Myostatin HMP – Part 1

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Myostatin HMP is a protein that is considered an inhibitor of growth differentiation factor.  It can be referred to by several different names, including Growth Factor 8, Differentiation Factor 8, GDF-8, GDF8, Myostatin, and MSTN.  When it is used in conjunction with scientific study based on animal test subjects, it has the appearance of a white powder.  The peptide has a molecular weight of 25.0 kDa.

Myostatin HMP vs. Myostatin

According to scientific study that has been conducted on animal test subjects, the primary purpose of Myostatin HMP is to act as an inhibitor to myostatin.

Myostatin has been determined to be a secreted growth differentiation factor, meaning that it is part of a subfamily of proteins that are part of the transforming growth factor beta superfamily that have functions chiefly associated with development.  Specifically, it is part of the TGF beta protein family that blocks the process of muscle differentiation and growth in myogenesis, which is the process in which muscular tissue is formed particularly during embryonic development.  The peptide is chiefly produced via skeletal muscle cells.  It also circulates throughout the blood and is known to act on muscle tissue by binding a cell-bound receptor that is known as the activin type II receptor.

When the peptide binds to the receptor, it results in the recruitment of a coreceptor known as either Alk-3 or Alk-4.  This particular coreceptor in turn commences with a cell signaling cascade within the muscle, which includes the activation of transcription factors with the SMAD family, which are intracellular proteins that transducer extracellular signals from transforming growth factor beta ligands to the nucleus where they turn on downstream gene transcription.  Specifically, the peptides are known to activate SMAD2 and SMAD3.  These particular factors in turn initiate gene regulation that is specific to myostatin.  When applied to myoblasts – that is, the impetus that creates the long, tubular cells that gradually develop into muscle fibers – the peptide inhibits their differentiation into mature fibers.

Additionally, scientific study that has been conducted on animal test subjects has determined that Myostatin also blocks Akt, a kinase that has been thought to be sufficient enough to cause muscle hypertrophy (that is, an increase in the size of skeletal muscle) partially via the activation of protein synthesis.  As such, the peptide is thought to act by inhibiting muscle differentiation and by inhibiting Akt-induced protein synthesis.  Furthermore, the peptide has been classified as a myokine.  In other words, it is considered to be a peptide that is produced, expressed, and released by muscle fibers and are known to exert endocrine, paracrine, or autocrine effects.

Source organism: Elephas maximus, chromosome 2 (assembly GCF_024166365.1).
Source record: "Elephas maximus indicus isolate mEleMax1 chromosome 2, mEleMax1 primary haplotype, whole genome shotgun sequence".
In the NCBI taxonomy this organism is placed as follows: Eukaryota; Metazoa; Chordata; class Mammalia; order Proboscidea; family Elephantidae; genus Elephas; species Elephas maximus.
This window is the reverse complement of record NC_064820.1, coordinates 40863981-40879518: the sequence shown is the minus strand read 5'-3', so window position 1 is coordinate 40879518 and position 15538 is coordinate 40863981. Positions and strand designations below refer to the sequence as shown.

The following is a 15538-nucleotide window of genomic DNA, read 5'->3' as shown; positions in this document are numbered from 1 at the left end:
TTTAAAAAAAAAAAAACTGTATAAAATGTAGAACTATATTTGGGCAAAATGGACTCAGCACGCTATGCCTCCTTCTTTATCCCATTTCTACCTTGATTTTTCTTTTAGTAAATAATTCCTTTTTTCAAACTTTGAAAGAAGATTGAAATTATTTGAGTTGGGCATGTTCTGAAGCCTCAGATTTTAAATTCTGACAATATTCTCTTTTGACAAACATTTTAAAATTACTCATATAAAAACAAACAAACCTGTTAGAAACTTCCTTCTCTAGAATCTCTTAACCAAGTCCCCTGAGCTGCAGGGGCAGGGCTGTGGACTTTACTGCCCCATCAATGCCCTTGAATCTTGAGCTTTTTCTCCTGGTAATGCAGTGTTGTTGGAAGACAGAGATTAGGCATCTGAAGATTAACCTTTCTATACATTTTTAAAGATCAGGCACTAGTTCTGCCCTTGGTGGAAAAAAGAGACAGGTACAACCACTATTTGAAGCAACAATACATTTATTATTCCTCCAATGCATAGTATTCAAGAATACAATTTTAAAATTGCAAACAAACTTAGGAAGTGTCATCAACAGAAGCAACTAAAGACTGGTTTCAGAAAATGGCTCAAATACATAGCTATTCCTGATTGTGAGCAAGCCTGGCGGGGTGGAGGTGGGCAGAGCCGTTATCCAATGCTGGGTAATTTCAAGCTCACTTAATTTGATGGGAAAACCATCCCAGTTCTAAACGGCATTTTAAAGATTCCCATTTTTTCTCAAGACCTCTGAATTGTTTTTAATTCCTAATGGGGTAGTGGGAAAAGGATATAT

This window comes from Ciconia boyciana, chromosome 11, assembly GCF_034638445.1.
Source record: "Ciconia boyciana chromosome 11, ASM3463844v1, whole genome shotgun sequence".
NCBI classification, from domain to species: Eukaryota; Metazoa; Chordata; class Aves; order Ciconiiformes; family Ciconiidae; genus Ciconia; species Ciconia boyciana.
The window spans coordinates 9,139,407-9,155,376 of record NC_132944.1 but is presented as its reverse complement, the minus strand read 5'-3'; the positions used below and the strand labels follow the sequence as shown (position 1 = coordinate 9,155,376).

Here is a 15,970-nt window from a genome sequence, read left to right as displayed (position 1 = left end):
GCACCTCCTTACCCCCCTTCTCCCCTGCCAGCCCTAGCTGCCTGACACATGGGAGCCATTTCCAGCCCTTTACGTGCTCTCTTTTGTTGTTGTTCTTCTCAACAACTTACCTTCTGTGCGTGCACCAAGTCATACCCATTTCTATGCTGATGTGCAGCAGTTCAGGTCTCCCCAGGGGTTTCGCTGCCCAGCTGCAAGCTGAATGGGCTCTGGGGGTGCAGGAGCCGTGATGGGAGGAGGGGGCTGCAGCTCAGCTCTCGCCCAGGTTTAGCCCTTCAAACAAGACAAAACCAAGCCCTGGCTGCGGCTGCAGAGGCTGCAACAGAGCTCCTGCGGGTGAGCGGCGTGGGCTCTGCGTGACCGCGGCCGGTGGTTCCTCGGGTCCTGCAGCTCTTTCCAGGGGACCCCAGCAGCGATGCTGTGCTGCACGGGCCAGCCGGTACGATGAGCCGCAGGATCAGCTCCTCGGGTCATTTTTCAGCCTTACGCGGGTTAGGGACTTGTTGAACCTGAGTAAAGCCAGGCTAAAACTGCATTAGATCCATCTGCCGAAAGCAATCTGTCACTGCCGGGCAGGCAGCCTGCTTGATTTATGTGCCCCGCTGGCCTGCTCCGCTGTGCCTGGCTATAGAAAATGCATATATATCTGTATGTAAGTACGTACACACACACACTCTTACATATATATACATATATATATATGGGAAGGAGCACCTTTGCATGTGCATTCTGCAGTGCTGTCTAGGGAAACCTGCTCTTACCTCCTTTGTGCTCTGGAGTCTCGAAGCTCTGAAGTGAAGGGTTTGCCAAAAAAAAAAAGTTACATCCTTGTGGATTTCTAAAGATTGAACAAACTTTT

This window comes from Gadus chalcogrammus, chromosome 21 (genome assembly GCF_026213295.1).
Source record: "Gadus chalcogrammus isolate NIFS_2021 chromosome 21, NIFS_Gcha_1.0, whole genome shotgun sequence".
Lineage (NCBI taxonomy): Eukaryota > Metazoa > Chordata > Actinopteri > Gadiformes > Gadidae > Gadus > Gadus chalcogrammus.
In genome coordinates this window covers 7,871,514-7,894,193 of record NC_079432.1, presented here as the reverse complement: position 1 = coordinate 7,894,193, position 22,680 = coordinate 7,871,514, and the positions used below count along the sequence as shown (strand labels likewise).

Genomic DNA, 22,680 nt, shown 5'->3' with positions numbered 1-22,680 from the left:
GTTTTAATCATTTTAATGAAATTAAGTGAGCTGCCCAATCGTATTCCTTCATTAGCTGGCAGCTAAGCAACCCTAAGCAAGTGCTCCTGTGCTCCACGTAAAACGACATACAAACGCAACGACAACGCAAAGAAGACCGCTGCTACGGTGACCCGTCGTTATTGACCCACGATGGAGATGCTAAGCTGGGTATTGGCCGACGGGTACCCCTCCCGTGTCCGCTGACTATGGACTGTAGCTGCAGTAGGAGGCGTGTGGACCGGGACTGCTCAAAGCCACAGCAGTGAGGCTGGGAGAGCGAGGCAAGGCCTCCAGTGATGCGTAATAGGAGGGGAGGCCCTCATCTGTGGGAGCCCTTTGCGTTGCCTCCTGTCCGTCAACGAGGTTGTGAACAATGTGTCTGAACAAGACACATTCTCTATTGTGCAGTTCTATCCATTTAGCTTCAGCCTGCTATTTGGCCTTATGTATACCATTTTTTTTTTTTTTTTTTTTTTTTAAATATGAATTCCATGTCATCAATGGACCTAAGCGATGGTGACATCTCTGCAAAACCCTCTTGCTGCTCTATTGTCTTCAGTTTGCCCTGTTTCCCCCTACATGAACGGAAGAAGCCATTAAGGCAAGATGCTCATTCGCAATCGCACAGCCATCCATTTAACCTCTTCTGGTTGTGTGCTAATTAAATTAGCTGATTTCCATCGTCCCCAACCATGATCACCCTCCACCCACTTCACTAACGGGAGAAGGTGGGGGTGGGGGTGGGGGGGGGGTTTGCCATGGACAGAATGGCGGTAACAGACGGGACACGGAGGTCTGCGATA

Myostatin HMP’s Effects

Scientific study based on animal test subjects has determined that Myostatin HMP’s ability to inhibit the production of Myostatin lessens the regulatory effects on skeletal muscle growth.  Because Myostatin is blocked, the muscles within an animal test subject are allowed to grow freely without being regulated to stop at a certain point within a certain time frame or interval.  This process is further heightened when it is considered that the presence of Myostatin inhibits the production of Akt, and therefore its ability to promote muscle hypertrophy.

Myostatin HMP and Muscle Growth

Because of the ability that Myostatin HMP has in terms of inhibiting the production of myostatin, scientific study that has been based on animal test subjects has determined that the peptide could play a key factor into accelerating muscle growth.  Because the regulatory processes that exist behind the presence of Myostatin, it is therorized that the presence of Myostatin HMP and its ability to inhibit myostatin can cause an increase in muscle growth and muscle size to happen on a more efficient basis.   Some studies have also theorized that the increase in muscle growth efficiency could have secondary benefits.  For example, it is thought that the acceleration of muscle tissue growth could conceivably cause acceleration in the breakdown of adipose tissue (that is, body fat).  The theory here is that the energy that is needed for muscle growth is turned into the muscular building blocks would be expended at a much faster rate.  As such, it leaves little time for adipose tissue to develop.   It would also cause any excess adipose tissue that had been built up over time to break down for purposes of energy conversion on a significantly faster rate, thus making it easier to break down any excess weight.

Click here to read Myostatin HMP – Part 2